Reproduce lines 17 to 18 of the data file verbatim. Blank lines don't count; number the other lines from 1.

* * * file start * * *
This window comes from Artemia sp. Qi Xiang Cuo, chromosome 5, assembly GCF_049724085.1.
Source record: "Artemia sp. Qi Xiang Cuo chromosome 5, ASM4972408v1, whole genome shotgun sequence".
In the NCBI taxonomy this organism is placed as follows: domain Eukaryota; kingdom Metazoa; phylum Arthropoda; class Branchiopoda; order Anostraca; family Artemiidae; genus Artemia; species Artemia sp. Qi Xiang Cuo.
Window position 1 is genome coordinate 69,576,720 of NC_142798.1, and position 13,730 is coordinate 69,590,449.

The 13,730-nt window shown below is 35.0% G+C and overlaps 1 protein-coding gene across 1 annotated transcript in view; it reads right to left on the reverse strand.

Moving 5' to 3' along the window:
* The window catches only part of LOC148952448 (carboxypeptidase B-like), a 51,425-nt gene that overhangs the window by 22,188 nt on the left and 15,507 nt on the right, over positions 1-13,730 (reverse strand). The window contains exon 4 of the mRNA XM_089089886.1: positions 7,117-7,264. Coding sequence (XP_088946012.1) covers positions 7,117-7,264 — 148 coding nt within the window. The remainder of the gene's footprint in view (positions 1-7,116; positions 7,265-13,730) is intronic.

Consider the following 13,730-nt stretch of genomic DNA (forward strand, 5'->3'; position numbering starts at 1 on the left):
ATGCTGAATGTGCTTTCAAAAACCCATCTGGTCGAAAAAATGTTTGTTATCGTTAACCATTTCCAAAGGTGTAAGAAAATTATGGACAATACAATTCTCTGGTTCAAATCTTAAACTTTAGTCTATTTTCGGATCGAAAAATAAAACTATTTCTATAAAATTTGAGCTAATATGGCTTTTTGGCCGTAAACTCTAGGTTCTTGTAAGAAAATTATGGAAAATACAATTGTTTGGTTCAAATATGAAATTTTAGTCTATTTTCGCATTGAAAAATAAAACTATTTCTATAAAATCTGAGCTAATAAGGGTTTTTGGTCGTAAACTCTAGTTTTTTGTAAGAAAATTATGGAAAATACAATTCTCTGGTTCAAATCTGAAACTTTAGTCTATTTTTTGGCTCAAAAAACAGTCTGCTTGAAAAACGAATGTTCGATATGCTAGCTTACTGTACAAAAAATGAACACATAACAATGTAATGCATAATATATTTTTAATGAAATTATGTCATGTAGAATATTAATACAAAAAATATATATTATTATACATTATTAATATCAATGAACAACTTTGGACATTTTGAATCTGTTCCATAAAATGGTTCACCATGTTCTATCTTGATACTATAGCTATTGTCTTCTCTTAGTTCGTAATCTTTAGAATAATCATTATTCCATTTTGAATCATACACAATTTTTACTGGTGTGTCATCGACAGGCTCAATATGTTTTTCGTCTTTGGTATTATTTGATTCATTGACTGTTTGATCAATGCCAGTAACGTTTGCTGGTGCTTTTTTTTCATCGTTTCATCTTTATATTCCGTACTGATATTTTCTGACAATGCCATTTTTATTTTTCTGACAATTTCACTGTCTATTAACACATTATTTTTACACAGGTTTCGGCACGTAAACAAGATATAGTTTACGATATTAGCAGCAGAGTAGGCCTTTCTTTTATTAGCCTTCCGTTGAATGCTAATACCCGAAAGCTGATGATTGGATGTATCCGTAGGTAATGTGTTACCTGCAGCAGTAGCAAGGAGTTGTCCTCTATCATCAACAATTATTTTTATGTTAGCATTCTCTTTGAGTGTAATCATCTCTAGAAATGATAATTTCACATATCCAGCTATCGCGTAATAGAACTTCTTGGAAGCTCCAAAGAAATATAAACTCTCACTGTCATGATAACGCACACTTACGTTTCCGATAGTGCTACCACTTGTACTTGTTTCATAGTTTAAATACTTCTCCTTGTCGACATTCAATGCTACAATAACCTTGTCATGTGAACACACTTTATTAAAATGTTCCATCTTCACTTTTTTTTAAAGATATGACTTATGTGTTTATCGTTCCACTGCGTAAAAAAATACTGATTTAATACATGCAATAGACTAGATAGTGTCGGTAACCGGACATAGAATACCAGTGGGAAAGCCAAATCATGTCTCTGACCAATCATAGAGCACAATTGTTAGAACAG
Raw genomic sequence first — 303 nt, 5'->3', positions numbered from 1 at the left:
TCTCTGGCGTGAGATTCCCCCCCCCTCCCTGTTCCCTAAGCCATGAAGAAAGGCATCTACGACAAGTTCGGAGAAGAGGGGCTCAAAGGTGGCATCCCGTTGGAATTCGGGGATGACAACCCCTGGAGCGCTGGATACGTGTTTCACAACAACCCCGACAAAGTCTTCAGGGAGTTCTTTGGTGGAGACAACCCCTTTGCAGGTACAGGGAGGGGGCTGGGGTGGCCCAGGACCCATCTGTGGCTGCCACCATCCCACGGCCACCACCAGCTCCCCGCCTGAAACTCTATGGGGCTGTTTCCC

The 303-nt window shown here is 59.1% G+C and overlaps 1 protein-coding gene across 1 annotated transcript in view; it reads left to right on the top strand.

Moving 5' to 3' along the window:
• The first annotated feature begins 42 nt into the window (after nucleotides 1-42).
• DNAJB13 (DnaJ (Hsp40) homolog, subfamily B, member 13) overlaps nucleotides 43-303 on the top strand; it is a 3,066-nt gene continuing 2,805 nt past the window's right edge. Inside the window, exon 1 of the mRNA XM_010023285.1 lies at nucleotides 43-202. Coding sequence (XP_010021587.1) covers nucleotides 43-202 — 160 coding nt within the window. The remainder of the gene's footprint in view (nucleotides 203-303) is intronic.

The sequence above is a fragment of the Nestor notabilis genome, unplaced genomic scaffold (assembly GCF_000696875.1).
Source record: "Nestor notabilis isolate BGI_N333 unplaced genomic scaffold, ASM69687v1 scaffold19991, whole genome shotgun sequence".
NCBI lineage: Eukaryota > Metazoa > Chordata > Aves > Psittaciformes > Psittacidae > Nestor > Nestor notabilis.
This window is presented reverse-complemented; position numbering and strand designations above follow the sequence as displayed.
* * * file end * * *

Source record: "Nestor notabilis isolate BGI_N333 unplaced genomic scaffold, ASM69687v1 scaffold19991, whole genome shotgun sequence".
NCBI lineage: Eukaryota > Metazoa > Chordata > Aves > Psittaciformes > Psittacidae > Nestor > Nestor notabilis.